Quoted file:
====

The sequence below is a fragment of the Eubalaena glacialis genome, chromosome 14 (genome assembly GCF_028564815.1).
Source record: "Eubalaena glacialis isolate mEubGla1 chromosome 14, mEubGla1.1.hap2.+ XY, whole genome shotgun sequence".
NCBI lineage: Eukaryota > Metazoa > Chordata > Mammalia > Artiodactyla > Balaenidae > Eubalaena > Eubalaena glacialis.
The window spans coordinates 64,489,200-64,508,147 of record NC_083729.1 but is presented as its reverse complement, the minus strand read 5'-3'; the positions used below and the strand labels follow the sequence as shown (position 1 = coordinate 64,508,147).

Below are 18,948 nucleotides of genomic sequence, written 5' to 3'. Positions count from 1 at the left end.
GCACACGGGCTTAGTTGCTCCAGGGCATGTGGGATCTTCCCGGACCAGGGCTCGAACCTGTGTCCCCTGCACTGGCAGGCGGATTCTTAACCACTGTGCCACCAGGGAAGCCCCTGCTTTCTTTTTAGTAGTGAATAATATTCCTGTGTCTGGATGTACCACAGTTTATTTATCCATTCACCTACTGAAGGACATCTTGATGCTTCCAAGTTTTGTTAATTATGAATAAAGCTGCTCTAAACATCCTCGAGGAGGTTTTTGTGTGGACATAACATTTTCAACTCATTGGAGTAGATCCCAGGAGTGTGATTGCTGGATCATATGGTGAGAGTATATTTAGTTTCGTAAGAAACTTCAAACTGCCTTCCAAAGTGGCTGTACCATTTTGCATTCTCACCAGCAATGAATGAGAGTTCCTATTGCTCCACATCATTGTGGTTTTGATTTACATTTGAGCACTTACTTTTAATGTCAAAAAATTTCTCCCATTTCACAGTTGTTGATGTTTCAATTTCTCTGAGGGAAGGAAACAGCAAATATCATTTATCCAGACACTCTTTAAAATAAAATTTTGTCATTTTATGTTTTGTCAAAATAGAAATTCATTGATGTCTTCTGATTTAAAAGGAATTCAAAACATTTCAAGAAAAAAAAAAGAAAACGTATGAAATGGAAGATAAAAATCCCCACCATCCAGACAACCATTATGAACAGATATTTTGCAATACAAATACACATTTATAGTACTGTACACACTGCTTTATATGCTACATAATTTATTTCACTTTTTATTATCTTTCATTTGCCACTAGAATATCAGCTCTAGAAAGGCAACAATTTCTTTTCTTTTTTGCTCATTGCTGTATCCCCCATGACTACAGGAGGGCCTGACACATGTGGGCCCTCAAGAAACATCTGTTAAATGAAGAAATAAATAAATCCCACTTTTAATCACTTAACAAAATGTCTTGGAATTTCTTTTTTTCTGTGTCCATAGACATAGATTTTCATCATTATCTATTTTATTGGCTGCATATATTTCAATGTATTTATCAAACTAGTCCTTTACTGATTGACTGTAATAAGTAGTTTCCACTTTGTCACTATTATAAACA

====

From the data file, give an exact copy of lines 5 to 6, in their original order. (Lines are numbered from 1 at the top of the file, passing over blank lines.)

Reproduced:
Below are 18,948 nucleotides of genomic sequence, written 5' to 3'. Positions count from 1 at the left end.
GCACACGGGCTTAGTTGCTCCAGGGCATGTGGGATCTTCCCGGACCAGGGCTCGAACCTGTGTCCCCTGCACTGGCAGGCGGATTCTTAACCACTGTGCCACCAGGGAAGCCCCTGCTTTCTTTTTAGTAGTGAATAATATTCCTGTGTCTGGATGTACCACAGTTTATTTATCCATTCACCTACTGAAGGACATCTTGATGCTTCCAAGTTTTGTTAATTATGAATAAAGCTGCTCTAAACATCCTCGAGGAGGTTTTTGTGTGGACATAACATTTTCAACTCATTGGAGTAGATCCCAGGAGTGTGATTGCTGGATCATATGGTGAGAGTATATTTAGTTTCGTAAGAAACTTCAAACTGCCTTCCAAAGTGGCTGTACCATTTTGCATTCTCACCAGCAATGAATGAGAGTTCCTATTGCTCCACATCATTGTGGTTTTGATTTACATTTGAGCACTTACTTTTAATGTCAAAAAATTTCTCCCATTTCACAGTTGTTGATGTTTCAATTTCTCTGAGGGAAGGAAACAGCAAATATCATTTATCCAGACACTCTTTAAAATAAAATTTTGTCATTTTATGTTTTGTCAAAATAGAAATTCATTGATGTCTTCTGATTTAAAAGGAATTCAAAACATTTCAAGAAAAAAAAAAGAAAACGTATGAAATGGAAGATAAAAATCCCCACCATCCAGACAACCATTATGAACAGATATTTTGCAATACAAATACACATTTATAGTACTGTACACACTGCTTTATATGCTACATAATTTATTTCACTTTTTATTATCTTTCATTTGCCACTAGAATATCAGCTCTAGAAAGGCAACAATTTCTTTTCTTTTTTGCTCATTGCTGTATCCCCCATGACTACAGGAGGGCCTGACACATGTGGGCCCTCAAGAAACATCTGTTAAATGAAGAAATAAATAAATCCCACTTTTAATCACTTAACAAAATGTCTTGGAATTTCTTTTTTTCTGTGTCCATAGACATAGATTTTCATCATTATCTATTTTATTGGCTGCATATATTTCAATGTATTTATCAAACTAGTCCTTTACTGATTGACTGTAATAAGTAGTTTCCACTTTGTCACTATTATAAACA